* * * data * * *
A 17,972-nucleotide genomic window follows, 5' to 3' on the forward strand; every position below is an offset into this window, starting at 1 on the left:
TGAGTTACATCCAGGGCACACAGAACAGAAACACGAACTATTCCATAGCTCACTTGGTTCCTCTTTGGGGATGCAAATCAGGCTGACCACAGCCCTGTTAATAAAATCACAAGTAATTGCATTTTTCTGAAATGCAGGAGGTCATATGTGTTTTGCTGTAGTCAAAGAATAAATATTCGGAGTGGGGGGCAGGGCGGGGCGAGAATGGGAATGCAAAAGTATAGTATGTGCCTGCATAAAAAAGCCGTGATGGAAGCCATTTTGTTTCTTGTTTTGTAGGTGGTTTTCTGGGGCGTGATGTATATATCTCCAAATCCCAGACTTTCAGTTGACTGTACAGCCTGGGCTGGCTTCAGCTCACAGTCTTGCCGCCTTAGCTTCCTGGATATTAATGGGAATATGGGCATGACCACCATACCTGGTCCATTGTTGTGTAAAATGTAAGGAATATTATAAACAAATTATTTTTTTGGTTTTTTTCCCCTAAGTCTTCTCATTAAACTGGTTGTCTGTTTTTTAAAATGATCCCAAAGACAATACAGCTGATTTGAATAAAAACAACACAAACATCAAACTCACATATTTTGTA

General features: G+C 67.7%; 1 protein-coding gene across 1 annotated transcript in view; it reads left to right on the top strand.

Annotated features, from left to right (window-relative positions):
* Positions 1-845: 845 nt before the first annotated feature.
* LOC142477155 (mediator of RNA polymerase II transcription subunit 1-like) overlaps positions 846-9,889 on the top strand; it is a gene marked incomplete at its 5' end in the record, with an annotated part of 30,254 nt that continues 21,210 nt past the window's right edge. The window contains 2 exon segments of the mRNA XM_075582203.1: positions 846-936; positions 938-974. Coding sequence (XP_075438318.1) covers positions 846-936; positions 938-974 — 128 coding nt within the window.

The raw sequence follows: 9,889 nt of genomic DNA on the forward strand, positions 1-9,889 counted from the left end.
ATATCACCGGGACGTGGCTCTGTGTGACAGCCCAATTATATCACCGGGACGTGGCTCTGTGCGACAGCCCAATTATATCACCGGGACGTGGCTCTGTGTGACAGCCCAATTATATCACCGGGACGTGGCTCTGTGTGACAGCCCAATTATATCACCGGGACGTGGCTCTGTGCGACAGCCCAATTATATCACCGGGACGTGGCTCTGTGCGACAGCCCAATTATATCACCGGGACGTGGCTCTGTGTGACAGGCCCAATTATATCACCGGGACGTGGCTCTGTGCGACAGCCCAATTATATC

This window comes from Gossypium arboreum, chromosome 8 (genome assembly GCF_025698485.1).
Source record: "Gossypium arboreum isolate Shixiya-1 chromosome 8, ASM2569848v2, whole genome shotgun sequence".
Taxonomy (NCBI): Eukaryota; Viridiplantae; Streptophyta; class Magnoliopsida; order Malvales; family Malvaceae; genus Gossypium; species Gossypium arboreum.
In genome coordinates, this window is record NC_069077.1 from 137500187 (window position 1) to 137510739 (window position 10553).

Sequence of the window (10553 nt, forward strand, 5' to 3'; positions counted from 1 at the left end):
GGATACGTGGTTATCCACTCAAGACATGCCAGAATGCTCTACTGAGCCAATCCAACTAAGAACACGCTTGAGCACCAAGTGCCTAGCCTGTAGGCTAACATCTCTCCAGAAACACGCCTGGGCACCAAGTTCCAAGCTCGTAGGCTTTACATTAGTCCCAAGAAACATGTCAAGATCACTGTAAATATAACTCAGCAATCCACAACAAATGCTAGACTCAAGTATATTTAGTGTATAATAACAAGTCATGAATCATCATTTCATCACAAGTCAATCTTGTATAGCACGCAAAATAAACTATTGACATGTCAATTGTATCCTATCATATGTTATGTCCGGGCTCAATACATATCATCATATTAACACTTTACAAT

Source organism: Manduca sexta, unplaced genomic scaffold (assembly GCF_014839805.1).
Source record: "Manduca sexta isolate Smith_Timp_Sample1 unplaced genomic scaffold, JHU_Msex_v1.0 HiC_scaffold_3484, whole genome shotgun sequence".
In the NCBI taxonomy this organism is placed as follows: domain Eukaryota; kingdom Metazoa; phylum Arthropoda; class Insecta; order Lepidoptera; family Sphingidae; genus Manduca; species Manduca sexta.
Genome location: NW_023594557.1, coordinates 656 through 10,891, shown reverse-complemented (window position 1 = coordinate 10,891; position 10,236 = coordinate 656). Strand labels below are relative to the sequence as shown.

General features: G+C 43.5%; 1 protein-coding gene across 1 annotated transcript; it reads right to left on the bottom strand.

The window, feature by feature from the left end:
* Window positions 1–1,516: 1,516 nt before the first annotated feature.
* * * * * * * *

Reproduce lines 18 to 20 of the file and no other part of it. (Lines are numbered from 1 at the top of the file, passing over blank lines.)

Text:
Genome location: NW_023594557.1, coordinates 656 through 10,891, shown reverse-complemented (window position 1 = coordinate 10,891; position 10,236 = coordinate 656). Strand labels below are relative to the sequence as shown.

General features: G+C 43.5%; 1 protein-coding gene across 1 annotated transcript; it reads right to left on the bottom strand.

The window, feature by feature from the left end: